Do mid-life crises really exist? Freaked-out forty-something men certainly like to think so -- but, according to Jesse Bering, a psychologist, there's not much evidence in their favor. Writing at Scientific American, Bering reviews the literature: "Epidemiological studies reveal that midlife is no more or less likely to be associated with career disillusionment, divorce, anxiety, alcoholism, depression or suicide than any other life stage; in fact, the incidence rates of many of these problems peak at other periods of the lifespan. Adolescence isn’t exactly a walk in the park either."
Dante used his midlife crisis to artistic advantage.
The term "midlife crisis," Bering explains, was never meant to apply to ordinary guys, anyway; it was coined in 1965 by Elliott Jacques, a Canadian psychoanalyst interested in the life-trajectories of great artistic geniuses. Many geniuses, Jacques noticed, seemed to die in their mid-thirties -- sometimes artistically, sometimes actually. Many others seemed to change course, adopting new strategies or moving onto new subjects. Artists, he concluded, had to weather a midlife creative crisis, looking back on what they'd accomplished as artists and wondering, "Is that all?" In the 1970s, other psychoanalysts drew on Jacques' idea; Daniel Levinson's book The Seasons of a Man's Life democratized the midlife crisis in 1978, bringing it within reach of ordinary, non-artistic men.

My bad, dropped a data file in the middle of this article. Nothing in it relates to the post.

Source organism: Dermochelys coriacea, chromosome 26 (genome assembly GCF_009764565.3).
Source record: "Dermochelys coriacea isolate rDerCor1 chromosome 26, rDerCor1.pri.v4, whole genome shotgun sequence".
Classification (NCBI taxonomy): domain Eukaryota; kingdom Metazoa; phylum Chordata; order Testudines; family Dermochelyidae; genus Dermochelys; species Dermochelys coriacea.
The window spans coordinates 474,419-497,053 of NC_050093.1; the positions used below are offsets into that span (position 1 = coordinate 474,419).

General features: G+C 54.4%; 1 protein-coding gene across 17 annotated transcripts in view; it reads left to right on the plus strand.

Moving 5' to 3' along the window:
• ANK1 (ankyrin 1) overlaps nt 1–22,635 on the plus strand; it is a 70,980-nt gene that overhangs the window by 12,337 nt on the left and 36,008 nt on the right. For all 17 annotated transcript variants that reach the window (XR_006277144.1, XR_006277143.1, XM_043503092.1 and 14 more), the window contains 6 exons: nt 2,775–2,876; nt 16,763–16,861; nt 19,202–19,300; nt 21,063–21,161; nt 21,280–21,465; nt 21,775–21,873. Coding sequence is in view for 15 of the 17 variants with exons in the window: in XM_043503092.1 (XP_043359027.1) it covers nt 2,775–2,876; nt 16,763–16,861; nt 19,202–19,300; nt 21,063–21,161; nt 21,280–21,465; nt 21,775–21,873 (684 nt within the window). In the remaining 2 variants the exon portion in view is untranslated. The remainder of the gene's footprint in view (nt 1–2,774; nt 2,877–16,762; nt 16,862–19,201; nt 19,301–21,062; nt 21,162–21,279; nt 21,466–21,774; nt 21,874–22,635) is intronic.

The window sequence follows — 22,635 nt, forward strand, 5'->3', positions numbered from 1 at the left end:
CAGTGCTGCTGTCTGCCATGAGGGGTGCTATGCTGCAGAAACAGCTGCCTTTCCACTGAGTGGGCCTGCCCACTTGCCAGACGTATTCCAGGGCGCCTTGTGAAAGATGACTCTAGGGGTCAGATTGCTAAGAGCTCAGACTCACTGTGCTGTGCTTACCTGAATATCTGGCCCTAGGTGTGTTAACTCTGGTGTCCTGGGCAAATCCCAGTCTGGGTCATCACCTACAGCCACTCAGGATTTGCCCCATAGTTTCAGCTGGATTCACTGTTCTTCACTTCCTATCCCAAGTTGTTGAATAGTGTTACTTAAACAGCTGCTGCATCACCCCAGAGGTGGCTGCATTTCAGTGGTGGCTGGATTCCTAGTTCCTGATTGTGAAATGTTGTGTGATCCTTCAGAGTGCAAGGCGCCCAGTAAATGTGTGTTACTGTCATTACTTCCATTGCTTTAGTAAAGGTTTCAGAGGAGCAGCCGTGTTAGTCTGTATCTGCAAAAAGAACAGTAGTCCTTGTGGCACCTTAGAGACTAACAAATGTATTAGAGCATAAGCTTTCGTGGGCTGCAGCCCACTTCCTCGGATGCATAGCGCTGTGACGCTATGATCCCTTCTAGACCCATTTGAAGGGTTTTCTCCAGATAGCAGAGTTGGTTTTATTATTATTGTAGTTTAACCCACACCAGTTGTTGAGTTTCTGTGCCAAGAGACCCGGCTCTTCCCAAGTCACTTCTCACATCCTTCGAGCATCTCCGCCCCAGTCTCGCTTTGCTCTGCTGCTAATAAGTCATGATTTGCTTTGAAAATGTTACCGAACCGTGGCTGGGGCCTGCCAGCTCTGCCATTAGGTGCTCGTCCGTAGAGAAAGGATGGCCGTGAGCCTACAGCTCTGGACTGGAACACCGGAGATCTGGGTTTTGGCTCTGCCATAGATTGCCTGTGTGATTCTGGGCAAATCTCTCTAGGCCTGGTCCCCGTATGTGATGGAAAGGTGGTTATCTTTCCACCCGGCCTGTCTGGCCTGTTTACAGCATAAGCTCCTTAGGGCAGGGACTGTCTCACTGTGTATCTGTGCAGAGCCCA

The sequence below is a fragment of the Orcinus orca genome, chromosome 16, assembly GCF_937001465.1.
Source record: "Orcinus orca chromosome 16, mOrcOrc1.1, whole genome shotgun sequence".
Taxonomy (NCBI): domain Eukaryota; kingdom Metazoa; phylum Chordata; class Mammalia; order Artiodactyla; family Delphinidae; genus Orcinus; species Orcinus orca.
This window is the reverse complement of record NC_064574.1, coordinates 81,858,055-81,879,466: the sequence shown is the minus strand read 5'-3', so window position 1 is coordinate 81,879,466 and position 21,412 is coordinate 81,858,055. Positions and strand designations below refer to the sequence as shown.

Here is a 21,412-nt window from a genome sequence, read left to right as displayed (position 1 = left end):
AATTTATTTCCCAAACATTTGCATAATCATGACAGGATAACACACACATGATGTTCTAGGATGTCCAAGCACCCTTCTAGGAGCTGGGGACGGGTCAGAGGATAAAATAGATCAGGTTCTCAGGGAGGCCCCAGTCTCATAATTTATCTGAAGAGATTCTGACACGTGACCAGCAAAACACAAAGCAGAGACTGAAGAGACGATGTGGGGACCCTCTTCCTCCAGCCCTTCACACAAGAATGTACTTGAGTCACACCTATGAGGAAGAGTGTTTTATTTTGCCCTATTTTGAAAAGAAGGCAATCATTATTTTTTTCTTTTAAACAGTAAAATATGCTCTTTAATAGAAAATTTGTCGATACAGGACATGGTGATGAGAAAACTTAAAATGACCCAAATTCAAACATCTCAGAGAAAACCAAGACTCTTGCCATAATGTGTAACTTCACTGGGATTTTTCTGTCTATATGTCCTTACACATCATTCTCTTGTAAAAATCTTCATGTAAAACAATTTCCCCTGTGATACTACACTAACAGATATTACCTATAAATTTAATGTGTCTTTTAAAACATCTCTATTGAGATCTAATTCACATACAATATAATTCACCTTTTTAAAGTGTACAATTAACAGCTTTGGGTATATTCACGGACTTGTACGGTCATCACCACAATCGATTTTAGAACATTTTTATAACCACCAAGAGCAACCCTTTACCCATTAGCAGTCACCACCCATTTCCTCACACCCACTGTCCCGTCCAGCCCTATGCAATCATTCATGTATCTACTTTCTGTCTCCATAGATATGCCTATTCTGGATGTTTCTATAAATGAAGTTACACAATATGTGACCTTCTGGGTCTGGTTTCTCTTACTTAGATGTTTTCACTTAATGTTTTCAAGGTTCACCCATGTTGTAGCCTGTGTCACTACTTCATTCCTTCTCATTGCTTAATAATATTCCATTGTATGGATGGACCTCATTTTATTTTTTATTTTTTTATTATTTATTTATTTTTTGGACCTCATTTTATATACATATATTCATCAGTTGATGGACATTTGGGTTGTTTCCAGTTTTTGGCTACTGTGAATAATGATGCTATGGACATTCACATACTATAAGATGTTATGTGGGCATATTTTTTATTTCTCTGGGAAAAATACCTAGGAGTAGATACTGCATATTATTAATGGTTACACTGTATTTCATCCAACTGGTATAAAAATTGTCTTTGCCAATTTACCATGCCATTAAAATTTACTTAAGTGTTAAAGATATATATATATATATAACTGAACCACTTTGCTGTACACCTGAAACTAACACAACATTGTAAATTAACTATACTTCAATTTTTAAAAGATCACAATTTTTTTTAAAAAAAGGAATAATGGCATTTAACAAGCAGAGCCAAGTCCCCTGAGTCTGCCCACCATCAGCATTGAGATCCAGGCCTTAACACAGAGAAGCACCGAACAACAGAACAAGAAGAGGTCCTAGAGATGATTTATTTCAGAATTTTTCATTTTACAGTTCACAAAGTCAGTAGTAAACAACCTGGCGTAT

That doesn't mean, of course, that people don't have midlife crises -- only that they're not inevitable, and might not really be "crises" after all. The midlife crisis, Bering concludes, is really a kind of "social script." We may have them mainly because we think we ought to.
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Joshua Rothman is a graduate student and Teaching Fellow in the Harvard English department, and an Instructor in Public Policy at the Harvard Kennedy School of Government. He teaches novels and political writing.